CERN’s Higgs boson discovery passes peer review, becomes actual science!!

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posted on Sep, 12 2012 @ 11:40 AM
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ok so now the big question...

how do we turn it into a weapon?




posted on Sep, 12 2012 @ 12:16 PM
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Originally posted by AfterInfinity
reply to post by buddhasystem
 


You know that feeling when you send a really long text and you get a one-word answer back?


I do. I typically think that I should have sent a text that is better thought out.



posted on Sep, 12 2012 @ 12:40 PM
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reply to post by buddhasystem
 


Now that's a clever response. But what if it's not really a dull text, it's just ill-comprehended?

Ponder that while I steer this conversation back on course. If the Higgs Boson has finally been verified, what particle are we hunting next?



posted on Sep, 12 2012 @ 12:49 PM
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reply to post by AfterInfinity
 


I'm going fishing. Never know what particular things I will catch.



posted on Sep, 13 2012 @ 03:39 AM
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Very interesting. I know many people will be mad now that their theories which were based on Higgs not existing - is debunked!

"The Higgs Field" - that sounds very interesting. The Higgs particles create mass, but what exactly is this "Field" and what does it do?



posted on Sep, 13 2012 @ 04:04 AM
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reply to post by arpgme
 



Very interesting. I know many people will be mad now that their theories which were based on Higgs not existing - is debunked!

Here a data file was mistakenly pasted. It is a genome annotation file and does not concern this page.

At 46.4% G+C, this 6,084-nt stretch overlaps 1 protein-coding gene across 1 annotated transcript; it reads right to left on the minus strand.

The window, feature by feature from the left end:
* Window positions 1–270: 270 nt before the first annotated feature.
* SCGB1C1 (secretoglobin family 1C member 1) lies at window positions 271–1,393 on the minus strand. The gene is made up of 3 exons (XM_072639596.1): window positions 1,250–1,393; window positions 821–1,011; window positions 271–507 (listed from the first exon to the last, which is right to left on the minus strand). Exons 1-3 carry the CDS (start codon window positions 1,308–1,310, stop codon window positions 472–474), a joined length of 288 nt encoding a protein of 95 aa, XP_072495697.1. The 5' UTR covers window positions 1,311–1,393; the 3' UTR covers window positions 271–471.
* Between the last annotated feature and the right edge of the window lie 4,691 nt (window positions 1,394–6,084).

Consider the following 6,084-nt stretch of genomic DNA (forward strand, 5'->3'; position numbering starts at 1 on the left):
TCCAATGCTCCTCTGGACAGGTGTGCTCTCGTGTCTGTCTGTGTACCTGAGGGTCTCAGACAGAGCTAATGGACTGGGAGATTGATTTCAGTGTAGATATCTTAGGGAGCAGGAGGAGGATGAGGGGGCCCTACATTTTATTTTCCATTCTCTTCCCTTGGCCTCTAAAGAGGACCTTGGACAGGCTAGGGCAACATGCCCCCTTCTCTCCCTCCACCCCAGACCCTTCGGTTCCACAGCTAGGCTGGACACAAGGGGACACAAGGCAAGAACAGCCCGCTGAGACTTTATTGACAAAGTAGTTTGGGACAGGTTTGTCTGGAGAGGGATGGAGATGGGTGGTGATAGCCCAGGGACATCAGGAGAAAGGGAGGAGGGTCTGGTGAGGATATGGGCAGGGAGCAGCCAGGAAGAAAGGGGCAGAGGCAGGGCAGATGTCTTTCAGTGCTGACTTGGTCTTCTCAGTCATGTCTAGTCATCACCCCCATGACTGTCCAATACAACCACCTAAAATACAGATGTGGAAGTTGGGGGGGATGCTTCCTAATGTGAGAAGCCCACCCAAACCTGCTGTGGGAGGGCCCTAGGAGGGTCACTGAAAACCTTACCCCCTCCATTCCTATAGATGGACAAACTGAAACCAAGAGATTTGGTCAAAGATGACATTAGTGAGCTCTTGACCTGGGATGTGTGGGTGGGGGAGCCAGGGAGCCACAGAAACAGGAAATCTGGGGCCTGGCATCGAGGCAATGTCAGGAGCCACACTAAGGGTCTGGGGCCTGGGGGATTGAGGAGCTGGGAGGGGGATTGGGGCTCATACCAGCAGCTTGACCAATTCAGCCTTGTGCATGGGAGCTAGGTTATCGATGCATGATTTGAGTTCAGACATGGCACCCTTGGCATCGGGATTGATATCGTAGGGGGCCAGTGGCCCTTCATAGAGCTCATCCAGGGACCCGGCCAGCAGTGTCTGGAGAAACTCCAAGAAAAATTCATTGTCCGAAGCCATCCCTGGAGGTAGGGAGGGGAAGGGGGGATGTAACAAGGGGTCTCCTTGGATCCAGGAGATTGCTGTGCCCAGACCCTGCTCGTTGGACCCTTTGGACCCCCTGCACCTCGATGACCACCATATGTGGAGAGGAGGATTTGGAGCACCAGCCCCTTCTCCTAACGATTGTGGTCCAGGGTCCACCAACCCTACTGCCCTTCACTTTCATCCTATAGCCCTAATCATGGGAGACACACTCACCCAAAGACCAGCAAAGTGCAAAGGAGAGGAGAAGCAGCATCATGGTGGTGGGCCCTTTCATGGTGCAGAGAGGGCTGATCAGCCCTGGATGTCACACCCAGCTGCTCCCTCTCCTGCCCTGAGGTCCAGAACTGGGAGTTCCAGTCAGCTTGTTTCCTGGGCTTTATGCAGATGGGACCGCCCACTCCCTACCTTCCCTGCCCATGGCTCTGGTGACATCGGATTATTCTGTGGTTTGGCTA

I'm not so quick to hit the "I believe" button.

They believe they've found a particle consistent with the Higgs Boson as it was predicted.

It's easy to see what you want to see. They really haven't had much time for proper peer review, and the results will likely need to be analyzed by other teams.

The true tests will come when they begin trying to perform more specific experiments to try and test other theories regarding how the Higgs is expected to behave. They may or may not find it to behave as expected.

Further, there is a laundry list of other particles that have been 'discovered' (hinted at within data analysis) over the past several years by various accelerators and teams that were not predicted by our models and will be awaiting experiments to verify their existence. Each of which could radically change our models and upset the interpretation of existing data.


"The Higgs Field" - that sounds very interesting. The Higgs particles create mass, but what exactly is this "Field" and what does it do?


Much the same thing. To be accurate - "particles" do not exist. All that we -can- know to exist is a discrete exchange of energy quanta (or "packet"). What we refer to as particles is the process by which energy is exchanged and absorbed - which is always done in quantized packets based off of the Planck Constants.

Which is why it gets a little dangerous in quantum mechanics to talk about physical things. Various experiments show the inherent reality-defying phenomena of QM.

Let's say, for instance, we take a laser beam emitting a single-file line of photons. We can split the wave function of these photons - so that half of each photon goes through one chamber while the other half passes through another. Something strange happens, however, when you place a reflective screen to see how your laser light behaves. You see an interference pattern - waves, if you will. Moving the chambers farther apart alters the 'frequency' of your interference pattern. This illustrates that each photon (we can do this one photon at a time over the course of several hours, days, months, etc to make sure only one photon is involved - I'm giving you the expedient version) passed through both chambers.

So light's a wave... right?